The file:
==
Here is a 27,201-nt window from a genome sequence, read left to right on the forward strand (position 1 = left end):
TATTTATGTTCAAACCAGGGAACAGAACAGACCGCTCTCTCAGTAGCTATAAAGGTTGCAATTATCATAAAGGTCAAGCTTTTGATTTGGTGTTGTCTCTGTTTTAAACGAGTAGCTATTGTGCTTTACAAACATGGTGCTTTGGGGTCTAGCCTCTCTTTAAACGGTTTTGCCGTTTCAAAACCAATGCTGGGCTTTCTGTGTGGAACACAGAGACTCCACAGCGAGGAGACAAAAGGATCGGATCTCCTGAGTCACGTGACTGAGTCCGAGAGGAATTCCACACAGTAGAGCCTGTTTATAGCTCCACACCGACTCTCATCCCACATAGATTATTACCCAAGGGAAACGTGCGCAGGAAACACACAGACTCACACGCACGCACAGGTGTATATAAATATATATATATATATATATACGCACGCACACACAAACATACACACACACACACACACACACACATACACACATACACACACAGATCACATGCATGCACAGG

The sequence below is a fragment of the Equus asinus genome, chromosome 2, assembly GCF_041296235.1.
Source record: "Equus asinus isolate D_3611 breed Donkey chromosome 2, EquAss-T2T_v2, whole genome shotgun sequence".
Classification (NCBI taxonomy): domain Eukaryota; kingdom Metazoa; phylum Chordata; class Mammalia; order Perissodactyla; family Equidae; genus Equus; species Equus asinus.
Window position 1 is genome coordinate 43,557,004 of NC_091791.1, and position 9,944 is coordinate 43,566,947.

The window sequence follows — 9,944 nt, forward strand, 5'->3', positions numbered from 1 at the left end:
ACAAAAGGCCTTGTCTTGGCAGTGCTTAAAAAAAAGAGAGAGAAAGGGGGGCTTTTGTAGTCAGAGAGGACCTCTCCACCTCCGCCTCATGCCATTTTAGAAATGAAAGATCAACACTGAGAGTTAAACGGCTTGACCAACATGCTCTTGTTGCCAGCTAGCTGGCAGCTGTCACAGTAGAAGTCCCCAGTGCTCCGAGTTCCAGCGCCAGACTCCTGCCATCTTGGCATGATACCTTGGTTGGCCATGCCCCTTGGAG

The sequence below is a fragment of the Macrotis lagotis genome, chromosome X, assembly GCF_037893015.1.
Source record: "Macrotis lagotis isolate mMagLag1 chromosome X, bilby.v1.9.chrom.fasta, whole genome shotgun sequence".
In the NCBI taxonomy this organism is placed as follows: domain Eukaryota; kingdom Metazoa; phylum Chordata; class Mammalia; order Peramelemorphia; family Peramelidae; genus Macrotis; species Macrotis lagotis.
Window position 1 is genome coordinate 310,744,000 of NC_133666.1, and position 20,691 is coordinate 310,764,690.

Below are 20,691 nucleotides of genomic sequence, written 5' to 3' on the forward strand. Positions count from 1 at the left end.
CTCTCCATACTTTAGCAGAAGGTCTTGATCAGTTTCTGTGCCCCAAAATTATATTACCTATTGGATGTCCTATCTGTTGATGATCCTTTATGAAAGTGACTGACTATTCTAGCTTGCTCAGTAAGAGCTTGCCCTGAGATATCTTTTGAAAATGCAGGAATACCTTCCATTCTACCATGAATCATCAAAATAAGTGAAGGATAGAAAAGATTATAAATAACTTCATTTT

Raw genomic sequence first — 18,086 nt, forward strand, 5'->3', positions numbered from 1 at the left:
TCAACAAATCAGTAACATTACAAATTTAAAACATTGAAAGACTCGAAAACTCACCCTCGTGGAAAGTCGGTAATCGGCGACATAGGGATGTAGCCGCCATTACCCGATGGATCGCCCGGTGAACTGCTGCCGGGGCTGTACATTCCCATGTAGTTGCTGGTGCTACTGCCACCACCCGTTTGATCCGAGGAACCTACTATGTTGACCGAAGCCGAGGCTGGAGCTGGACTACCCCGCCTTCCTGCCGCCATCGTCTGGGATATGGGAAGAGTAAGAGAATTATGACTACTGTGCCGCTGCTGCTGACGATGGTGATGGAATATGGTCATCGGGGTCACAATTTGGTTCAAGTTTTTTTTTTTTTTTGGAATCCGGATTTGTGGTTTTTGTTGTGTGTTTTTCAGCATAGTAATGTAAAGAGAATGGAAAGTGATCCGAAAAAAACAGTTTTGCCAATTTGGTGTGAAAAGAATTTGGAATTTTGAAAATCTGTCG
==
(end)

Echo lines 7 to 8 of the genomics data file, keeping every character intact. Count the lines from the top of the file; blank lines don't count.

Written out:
The window sequence follows — 9,944 nt, forward strand, 5'->3', positions numbered from 1 at the left end:
ACAAAAGGCCTTGTCTTGGCAGTGCTTAAAAAAAAGAGAGAGAAAGGGGGGCTTTTGTAGTCAGAGAGGACCTCTCCACCTCCGCCTCATGCCATTTTAGAAATGAAAGATCAACACTGAGAGTTAAACGGCTTGACCAACATGCTCTTGTTGCCAGCTAGCTGGCAGCTGTCACAGTAGAAGTCCCCAGTGCTCCGAGTTCCAGCGCCAGACTCCTGCCATCTTGGCATGATACCTTGGTTGGCCATGCCCCTTGGAG